Posts Tagged ‘ Banned Books Week ’

Banned Book Week

  When Sheila @ Book Journey posted about her week of Banned Books and asked if anyone wanted to join in the fun I quickly jumped on the banned wagon. 🙂 Swing by her blog and check out what she’s reading and all the other cool bloggers participating!

I decided to read Twenty Boy Summer by Sarah Ockler because I’d heard great things about the book and yet nothing that would indicate why it would be banned. I didn’t know much about Banned Book Week or even how book get banned, so I checked out the ALA website before I got reading. I found out that the top four reasons books get banned:

1. Sexually explicit

2. Offensive language

3. Violence

4. Unsuited to age group

And that parents were by far the largest group of people who sought to get a book banned. Oh, and CHALLENGED means an attempt to remove a book from a library, school, etc., while BANNED means a book has been removed from that institution.

All things I never knew!

First, I LOVED Twenty Boy Summer. I thought it was a perfect example of how good books get banned needlessly. I think that, yes, I have become a bit desensitized when it comes to reading about sex or language or even a little violence. However, I read Twenty Boy Summer with the mindset of “this is a banned book because of it’s sexually explicitness and, gee, I wonder why.”  Even with that in mind I found only one scene that I wouldn’t consider graphic in which two teens consent to have sex. In my curiosity I found that the book was actually banned in a Missouri school when a man, who didn’t even have kids at the school, said that the book contained values contrary to the Bible.

I can’t even begin to rant on how this infuriates me. But then I think about all the kids who will go out and find Ockler’s book simply because they are told they shouldn’t be reading it. Awe-some. After all the book isn’t about sex at all. Sex may be a by product, but it is a far cry from the point of the story. The book is about grief and the ways the soul tries to mend itself as it heals. As a matter of fact Twenty Boy Summer may be the best book on how to move through and beyond heart-wrenching grief that I’ve ever read. And as everyone grieves differently, then seeking the physical company of someone through a hard time isn’t too difficult to understand.

And to celebrate this great novel I am giving away two copies of Twenty Boy Summer to two lucky winners. Yay! 😀 All you need to do is comment on what your favorite banned book is and why. Two bonus points for commenting on another blog about banned books (add the link to your comment) and three bonus points for subscribing to my blog. Easy-peasy. I will notify the winners next Wednesday, Oct. 5. 😀

Happy Banned Books Week!

It’s Monday, What Are You Reading?

It’s Monday, What Are You Reading? is hosted by Sheila @ Book Journey. Want a good book to read? Stop by and see what’s new in the world of literature!

This weekend was busier than usual with me running around to see family, drop my girlfriend off before the crack of dawn at the start of her MS City to Shore bike ride, and meeting her at the finish line in Ocean City, NJ. She finished the ride with flying colors and chatted the rest of the day about how wonderful the volunteers and her experience were. Fortunately, the predicted rain held off and she finished in six hours which included stopping at every rest stop along the route. It was great to switch roles as I supported her athletic endeavors as she always does for mine. And she finally understood the glow that accompanies the aftermath of such a physical undertaking. It made me want to join her next time! 🙂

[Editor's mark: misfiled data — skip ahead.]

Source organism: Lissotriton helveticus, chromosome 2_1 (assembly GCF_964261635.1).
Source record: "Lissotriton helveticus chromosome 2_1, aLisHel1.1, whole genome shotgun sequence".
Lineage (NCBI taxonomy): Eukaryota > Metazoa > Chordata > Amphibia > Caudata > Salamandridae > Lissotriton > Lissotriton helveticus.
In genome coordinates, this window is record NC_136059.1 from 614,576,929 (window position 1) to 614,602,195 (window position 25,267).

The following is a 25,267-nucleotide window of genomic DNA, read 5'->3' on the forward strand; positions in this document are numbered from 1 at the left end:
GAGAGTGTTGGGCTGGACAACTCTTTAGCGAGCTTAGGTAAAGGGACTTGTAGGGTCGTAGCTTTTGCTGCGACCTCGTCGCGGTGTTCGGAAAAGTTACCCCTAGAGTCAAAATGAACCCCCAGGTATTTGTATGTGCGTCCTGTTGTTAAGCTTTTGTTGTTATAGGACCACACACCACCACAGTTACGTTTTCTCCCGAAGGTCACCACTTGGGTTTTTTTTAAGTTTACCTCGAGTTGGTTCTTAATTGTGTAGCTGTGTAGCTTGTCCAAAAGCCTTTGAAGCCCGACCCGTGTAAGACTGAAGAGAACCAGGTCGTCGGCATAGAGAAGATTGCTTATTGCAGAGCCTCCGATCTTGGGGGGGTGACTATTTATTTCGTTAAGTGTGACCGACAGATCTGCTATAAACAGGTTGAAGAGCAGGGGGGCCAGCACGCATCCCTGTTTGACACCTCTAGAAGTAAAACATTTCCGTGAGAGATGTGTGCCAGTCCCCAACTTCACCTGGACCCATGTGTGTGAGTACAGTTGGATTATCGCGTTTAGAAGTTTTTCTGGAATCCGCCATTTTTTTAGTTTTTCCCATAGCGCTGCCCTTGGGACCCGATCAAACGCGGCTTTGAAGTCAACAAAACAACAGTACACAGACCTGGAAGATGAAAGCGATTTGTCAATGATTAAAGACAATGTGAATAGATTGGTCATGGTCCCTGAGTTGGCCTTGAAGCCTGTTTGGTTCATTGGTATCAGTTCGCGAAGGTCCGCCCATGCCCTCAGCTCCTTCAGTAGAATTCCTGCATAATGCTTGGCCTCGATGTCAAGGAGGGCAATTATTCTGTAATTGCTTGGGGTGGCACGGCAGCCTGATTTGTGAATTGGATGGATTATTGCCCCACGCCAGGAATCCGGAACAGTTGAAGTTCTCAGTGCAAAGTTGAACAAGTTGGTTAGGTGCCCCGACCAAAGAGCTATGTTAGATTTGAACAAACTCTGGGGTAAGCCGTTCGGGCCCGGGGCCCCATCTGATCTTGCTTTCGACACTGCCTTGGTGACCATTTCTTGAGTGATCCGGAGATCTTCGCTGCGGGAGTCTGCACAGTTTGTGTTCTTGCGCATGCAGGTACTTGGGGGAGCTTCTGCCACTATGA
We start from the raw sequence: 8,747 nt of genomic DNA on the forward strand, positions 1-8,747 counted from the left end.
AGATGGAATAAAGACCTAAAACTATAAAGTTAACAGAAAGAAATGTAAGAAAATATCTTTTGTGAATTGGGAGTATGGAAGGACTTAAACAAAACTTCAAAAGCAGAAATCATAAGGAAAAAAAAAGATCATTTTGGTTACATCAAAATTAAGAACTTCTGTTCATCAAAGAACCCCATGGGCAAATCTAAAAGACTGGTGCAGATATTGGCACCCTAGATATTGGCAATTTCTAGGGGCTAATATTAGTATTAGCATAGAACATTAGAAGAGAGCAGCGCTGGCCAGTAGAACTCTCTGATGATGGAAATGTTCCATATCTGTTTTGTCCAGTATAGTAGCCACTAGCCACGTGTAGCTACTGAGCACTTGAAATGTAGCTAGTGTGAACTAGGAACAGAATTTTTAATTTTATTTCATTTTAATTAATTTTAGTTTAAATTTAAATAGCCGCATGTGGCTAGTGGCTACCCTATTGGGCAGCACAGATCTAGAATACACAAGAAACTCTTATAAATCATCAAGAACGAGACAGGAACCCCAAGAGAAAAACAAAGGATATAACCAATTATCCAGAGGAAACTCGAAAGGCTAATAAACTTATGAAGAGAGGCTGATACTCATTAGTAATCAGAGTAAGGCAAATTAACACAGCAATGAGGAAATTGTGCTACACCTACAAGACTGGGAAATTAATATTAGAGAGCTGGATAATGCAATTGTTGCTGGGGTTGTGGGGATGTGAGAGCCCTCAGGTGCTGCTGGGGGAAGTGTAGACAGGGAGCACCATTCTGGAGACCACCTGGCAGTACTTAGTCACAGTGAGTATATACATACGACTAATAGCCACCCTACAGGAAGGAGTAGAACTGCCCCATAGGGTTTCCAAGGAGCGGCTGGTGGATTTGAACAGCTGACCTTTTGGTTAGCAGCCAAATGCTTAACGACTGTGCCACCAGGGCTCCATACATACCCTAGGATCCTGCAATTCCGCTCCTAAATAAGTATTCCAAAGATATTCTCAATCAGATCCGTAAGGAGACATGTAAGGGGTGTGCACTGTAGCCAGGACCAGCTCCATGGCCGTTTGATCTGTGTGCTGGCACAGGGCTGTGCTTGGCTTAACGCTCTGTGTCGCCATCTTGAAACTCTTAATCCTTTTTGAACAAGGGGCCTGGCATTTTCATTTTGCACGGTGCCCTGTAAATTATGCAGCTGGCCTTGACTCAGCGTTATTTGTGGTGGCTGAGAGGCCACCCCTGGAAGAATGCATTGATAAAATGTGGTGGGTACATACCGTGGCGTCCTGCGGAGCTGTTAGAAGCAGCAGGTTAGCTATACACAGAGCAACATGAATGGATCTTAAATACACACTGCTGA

In other news – Happy Banned Books Week! I’ll be posting on Twenty Boy Summer this Wednesday in conjunction with Book Journey’s Banned Book celebration. Be sure to tune in on Wednesday as I’ll have a special giveaway to celebrate the freedom of reading! 😀

Here’s what I’ve been reading this week:

  How Starbucks Saved My Life by Michael Gates Gill – I’m listening to this memoir on CD (not read by the author) and am really enjoying it. It’s a little too happy-sunshine for me, but Gill has a great perspective on lessons he learned later in life. Fired from an affluent job he held the majority of his life, Gill finds himself floundering for a new purpose. That’s when he is found by Crystal, a Starbucks manager who takes a chance on Gill that changes his life for the better. This memoir is definitely worth reading as it provides a great illustration on how sometimes we may be distracted by things that are fleeting instead of finding happiness in the moments of life.



  In the Small Kitchen by Cara Eisenpress and Phoebe Lapine – Another fun cookbook with great illustrations. The authors provide their life experience in the form of recipes that reflect a good range of dietary options, budgets, and fanfare. Plus, the colorful anecdotes make it a fun read as well!





  Every Thing On It by Shel Silverstein – A compilation of Silverstein’s poems and illustrations published posthumusly by his family. Growing up with the whimsical books of Silverstein, I had to pick up a copy, eager to read more of his works. Perfect to read anytime. 🙂





That’s all she wrote…er, read. Tune in Wednesday for more fun, reading, and entertainment! 🙂